By Pinchas Cohen
Last Thursday, we posted the first article in a series to be published over the next few days taking a closer look S&P 500 sectors. Last week's article offered a deeper drilldown into the energy sector and oil.
Today's piece focuses on financials via the Financial Select Sector SPDR ETF (NYSE:XLF). Last Thursday, financials led the market decline. While the S&P 500 Index fell 0.75 percent, financials fell harder, down 2.15 percent.
Financials have already been under pressure; the Fed has shifting gears from the fast-lane rhetoric of higher interest rates during their June meeting to —after inflation and growth have consistently disappointed—a much slower expected trajectory back to normalcy. Harvey, followed almost immediately by Irma, the first back-to-back hurricanes since 1964 and the implications of their one-two punch will have on the US's economic growth, including damage to property, businesses (especially insurance companies which are financials), as well the expected hit to the energy sector gains, will likely spur investors to shift into safe haven bonds, causing yields to plummet, along with bank earnings.
If all this weren't enough, last Thursday was the day Federal Reserve Vice Chairman Stanley Fischer announced his resignation. The Fed’s loss of his gravitas weakens its leadership, increases uncertainty and reduces the probability for higher interest rates even further.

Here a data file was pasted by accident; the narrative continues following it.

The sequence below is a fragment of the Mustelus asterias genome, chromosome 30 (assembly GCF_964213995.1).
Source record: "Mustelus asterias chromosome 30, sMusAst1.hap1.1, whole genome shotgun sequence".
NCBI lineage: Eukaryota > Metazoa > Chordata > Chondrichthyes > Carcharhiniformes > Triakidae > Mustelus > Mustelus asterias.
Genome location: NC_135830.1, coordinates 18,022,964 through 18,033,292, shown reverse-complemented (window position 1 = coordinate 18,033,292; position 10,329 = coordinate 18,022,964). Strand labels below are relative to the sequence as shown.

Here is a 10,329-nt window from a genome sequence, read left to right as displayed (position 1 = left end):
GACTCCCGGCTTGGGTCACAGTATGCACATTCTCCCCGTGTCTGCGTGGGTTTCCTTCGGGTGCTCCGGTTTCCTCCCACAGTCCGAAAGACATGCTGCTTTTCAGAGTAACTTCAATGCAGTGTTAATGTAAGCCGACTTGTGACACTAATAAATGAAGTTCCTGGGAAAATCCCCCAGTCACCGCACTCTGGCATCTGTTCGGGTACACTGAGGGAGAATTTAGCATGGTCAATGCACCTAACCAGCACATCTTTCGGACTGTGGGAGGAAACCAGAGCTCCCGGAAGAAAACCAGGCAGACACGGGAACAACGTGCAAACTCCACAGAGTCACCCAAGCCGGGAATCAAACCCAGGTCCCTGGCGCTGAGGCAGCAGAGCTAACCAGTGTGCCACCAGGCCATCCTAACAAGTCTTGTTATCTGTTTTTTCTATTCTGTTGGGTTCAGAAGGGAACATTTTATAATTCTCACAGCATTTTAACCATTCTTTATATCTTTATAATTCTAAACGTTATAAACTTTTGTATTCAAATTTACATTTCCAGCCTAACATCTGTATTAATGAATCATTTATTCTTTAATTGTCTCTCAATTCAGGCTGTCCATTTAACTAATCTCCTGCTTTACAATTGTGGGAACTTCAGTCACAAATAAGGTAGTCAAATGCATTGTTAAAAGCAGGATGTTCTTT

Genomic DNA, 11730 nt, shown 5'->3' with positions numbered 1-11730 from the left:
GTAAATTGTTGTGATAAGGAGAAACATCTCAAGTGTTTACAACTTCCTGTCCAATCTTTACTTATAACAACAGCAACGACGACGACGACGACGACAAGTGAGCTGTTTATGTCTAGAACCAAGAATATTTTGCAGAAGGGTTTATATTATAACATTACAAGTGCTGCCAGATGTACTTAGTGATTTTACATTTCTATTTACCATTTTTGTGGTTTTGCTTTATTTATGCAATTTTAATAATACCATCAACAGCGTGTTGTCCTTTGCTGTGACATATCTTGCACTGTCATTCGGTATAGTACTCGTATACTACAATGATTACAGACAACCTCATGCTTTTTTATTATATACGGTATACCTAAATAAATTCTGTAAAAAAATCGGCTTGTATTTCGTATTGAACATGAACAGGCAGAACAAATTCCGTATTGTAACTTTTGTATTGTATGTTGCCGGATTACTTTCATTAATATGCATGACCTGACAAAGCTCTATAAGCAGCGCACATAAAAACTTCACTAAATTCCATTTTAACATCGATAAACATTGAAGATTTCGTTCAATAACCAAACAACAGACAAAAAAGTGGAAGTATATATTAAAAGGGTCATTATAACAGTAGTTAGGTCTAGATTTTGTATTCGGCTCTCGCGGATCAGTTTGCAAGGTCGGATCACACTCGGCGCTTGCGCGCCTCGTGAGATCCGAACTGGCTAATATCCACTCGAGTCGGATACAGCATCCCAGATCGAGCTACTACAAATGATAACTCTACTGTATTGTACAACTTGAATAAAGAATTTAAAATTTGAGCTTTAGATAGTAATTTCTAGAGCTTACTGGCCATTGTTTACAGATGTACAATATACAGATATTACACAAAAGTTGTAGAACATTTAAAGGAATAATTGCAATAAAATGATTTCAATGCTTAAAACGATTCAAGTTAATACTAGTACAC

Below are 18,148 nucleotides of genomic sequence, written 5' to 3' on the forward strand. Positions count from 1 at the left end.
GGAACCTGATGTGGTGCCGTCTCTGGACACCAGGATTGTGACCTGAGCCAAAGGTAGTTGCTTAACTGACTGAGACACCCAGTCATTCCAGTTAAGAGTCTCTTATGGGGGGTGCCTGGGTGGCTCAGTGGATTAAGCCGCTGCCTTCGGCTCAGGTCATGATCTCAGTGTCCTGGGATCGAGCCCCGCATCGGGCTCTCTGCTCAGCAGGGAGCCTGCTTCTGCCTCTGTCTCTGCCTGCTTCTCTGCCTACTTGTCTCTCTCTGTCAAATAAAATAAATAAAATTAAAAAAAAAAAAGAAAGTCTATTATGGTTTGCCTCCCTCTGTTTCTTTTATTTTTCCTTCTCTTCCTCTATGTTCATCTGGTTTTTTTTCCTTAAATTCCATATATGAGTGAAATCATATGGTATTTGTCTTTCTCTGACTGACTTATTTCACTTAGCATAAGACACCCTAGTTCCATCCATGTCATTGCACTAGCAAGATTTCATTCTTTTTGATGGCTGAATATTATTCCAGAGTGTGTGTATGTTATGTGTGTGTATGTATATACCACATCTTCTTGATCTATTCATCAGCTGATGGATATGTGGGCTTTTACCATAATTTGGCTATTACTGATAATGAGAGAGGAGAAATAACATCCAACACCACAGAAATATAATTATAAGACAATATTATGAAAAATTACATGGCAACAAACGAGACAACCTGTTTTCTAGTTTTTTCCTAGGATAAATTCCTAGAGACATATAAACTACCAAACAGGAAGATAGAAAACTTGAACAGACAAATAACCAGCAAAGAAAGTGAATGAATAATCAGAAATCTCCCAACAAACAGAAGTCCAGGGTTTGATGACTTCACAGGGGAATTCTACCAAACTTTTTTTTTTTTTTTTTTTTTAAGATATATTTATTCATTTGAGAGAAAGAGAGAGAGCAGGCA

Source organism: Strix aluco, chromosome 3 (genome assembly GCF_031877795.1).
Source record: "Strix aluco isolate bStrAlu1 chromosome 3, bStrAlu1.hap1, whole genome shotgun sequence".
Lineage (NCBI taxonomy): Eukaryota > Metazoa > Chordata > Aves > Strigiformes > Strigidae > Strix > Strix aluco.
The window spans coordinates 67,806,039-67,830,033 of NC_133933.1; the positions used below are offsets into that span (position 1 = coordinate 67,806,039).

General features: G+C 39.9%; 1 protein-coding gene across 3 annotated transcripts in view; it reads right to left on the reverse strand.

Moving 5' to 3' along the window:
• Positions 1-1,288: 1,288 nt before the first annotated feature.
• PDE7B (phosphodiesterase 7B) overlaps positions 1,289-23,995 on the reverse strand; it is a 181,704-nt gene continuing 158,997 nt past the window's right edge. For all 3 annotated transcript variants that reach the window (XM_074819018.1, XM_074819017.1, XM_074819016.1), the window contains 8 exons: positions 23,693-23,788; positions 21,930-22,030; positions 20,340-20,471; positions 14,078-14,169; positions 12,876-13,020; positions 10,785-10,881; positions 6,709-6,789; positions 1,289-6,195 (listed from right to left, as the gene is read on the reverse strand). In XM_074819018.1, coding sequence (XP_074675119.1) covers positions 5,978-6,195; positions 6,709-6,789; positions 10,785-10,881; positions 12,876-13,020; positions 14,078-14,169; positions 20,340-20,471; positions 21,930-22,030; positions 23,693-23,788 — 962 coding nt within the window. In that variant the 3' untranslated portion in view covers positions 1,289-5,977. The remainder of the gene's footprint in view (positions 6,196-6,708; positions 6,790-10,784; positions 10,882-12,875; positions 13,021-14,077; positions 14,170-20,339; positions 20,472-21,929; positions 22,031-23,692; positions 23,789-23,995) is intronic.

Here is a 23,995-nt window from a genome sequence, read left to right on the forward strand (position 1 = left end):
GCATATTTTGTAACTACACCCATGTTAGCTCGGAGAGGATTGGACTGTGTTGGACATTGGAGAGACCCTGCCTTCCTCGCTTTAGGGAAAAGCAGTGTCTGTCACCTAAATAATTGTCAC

Some hypothesize that his sudden resignation for “personal reasons” is an escape in front of an economic hurricane he doesn't want to weather, at the end of a decade-long run of global QE. While the central bank intervention was led by former Fed Chief Ben Bernanke, the former Fed Chair studied Keynesian economics at the 'feet of' then MIT Professor Stanley Fischer, who was his PhD thesis advisor (and also advisor to Mario Draghi). Fischer, in fact, was even then a leading advocate of activist central banking.
On Thursday, XLF confirmed an H&S top, extending the decline of the price after it crossed below its so-called neckline on Tuesday. This reversal line, which marks the price level for the second trough, completed the minimum of two peaks and troughs to form a trend; as well, it's on a close for the first time (it crossed below on an intra-day basis on August 21 and August 29).
The neckline is down-sloping. That means the June peak support failed, as selling increased, reaching lower prices, whose plotting formed a down-sloping neckline. Therefore, it’s an especially bearish H&S pattern.
The volume confirmation is crucial for calling a successful H&S from what may have otherwise looked like a failure. This turns it into a continuation pattern, catapulting prices in the opposite direction. Note that the volume curve is the opposite of the price curve. Initially, volume rose, alongside price on the right shoulder, which formed at the end of June.
This means that most traders supported that move. On the next rally, however, forming the head between July and August, volume diminished, as traders didn’t support that rally. They did however support the decline that followed in early August, as indicated by the rising volume.
The next rally, forming the right shoulder in late August, again didn’t rally the troops, per the diminished volume, which is why it failed to continue the previous rising trend, by registering a price higher than the former mid-August peak, the head.
The decisive cross below the neckline completes a new series of downward heading peaks-and-troughs. The rising volume supports its validity.